SA entertainers remember Madiba
South African entertainers have shared their fond memories of the late Nelson Mandela.
CAPE TOWN - Celebrities and entertainers have sent their condolences to the Mandela family following the passing of the statesman.
Nelson Mandela passed away peacefully at his Houghton home in Johannesburg on Thursday night.
He was surrounded by his family.
Earlier this year, he spent three months in hospital due to a recurring lung infection.
In the wake of Madiba's death, some of South Africa's top entertainers and personalities took some time to reflect on the 'Madiba Magic' and the moments they were privileged to share with him.
Ross of Prime Circle reminisced about the lighthearted moments he shared with Madiba.
"The thing I remember the most about him was his humour. When we met him the first time he said he wanted to drum for the band. We always wanted him to join the band. That would have been awesome."
Comedian Marc Lottering told KFM's Ryan O'Connor that even though the world knew this was coming, "One can never ever prepare yourself for this actual moment."
He added that he did not joke about Madiba in his comedy.
"For me as one of the comedians in South Africa, there are certain things in your comedy that you just don't touch on in a negative way."
Even though he only met him once at an event in Johannesburg, Lottering said that he instinctively knew that he had met someone amazing.
"He was at an event where I was performing up in Johannesburg. But when you're in a room with him, you do know that you're meeting an extraordinary person. You do know that you are meeting someone who is just on another level."
RnB musician Danny K spoke to KFM about his reaction on hearing the news.
"I'm devastated but also relieved that Madiba is finally at rest. What a life he led! What a precedent and example for mankind. He went above and beyond what one expected."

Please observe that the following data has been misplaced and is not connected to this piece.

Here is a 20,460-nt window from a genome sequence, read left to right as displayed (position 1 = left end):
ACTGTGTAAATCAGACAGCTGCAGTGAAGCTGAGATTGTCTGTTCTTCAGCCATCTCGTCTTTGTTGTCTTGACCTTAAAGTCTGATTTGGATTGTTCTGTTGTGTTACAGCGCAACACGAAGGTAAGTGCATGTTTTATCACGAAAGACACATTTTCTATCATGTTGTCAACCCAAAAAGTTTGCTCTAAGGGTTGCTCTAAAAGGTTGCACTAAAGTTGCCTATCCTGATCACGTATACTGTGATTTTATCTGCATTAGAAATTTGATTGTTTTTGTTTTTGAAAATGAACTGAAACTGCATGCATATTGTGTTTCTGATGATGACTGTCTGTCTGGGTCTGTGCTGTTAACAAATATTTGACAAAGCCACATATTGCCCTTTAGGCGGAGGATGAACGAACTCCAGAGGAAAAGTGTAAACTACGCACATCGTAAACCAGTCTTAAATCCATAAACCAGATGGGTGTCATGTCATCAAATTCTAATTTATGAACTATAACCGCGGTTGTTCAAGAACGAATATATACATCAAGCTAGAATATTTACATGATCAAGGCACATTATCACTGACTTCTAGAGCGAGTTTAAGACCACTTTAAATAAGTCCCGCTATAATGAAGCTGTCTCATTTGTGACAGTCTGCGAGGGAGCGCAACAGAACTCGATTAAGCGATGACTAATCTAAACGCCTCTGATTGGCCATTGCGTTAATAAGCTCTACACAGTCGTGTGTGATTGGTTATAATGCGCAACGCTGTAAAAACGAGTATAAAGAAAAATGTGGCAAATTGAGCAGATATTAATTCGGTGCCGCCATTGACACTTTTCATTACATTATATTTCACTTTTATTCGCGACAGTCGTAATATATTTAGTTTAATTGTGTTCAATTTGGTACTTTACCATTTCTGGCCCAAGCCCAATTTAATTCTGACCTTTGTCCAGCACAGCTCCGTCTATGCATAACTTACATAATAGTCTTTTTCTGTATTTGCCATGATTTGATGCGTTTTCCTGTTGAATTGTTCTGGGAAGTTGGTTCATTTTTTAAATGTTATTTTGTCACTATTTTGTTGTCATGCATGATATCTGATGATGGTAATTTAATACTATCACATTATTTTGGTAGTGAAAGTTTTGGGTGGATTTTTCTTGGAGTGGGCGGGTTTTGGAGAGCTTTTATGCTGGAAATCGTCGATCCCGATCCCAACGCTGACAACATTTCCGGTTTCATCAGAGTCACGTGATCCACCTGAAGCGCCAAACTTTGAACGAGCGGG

The singer, who has been a part of Madiba's 46664 movement for many years, had many opportunities to witness the effect that the former statesman had on people.
"You can only stand back and be amazed and applaud his contribution to this planet. He shattered any preconceived idea you might have had of him, it was like meeting one's grandfather. He was also very charming to the ladies; any lady that was around him was putty in his hands!"
Cape Town band Good Luck says Madiba influenced a lot of their music.
"It's an incredible honour to have been around and to have lived through this amazing chapter. It's a privilege to make music in this country and to have an inspiration like Mandela," said member Ben.
Sadness could be heard in actress Shaleen Surtie Richards' voice as she described how she found out the news.
"I'm feeling very, very, very sad. But Madiba was tired, he needed to rest and yet it still hurts so much that he is not alive anymore."
She shared some very poignant words.
"He put us on a path of love and forgiveness and we need to follow through with everything that he wanted for us - all of us as South Africans."
Music legend PJ Powers told 567 Cape Talk's Kieno Kammies about her reaction to the news of Madiba's passing.
"I'm a bit numb; I got the call at 2am saying that he had passed away. I just feel numb now. I feel so incredibly sad."
She said they were good friends.
"Madiba and I started a relationship - a relationship that started while he was in prison actually. He was an incredible man: he was such a complete individual and he had an amazing sense of humour."
Powers also added that she truly was in awe of Madiba and his gracious character.
She shares how Tata Madiba once wrote to her from prison.
"He was just this all-round, wonderful, wonderful human being."
Musician Johnny Clegg spoke about his famous "anthem of hope" song Asimbonanga, a song he wrote for Mandela.
"I wrote it in 1986 during the first state of emergency. We were all feeling very down. We had just heard quite a bleak report on what was going on in South Africa and my dad and I were rehearsing in Braamfontein and we stopped and we just started talking about South Africa."
Clegg tells of how the initial musical inspiration for the song took place in a really organic way.
"It was lunch time and after our discussion they went off to buy food for lunch and I stayed in the rehearsal room and this melody came out. I took it home, worked on it, polished it and about a week later I had the beginning of a good chorus and then a week later I had my verse and the song was born."
Clegg said the song sort of became a popular political symbol "it became a very popular song at UDF meetings, at burials of activists who had been shot during that period."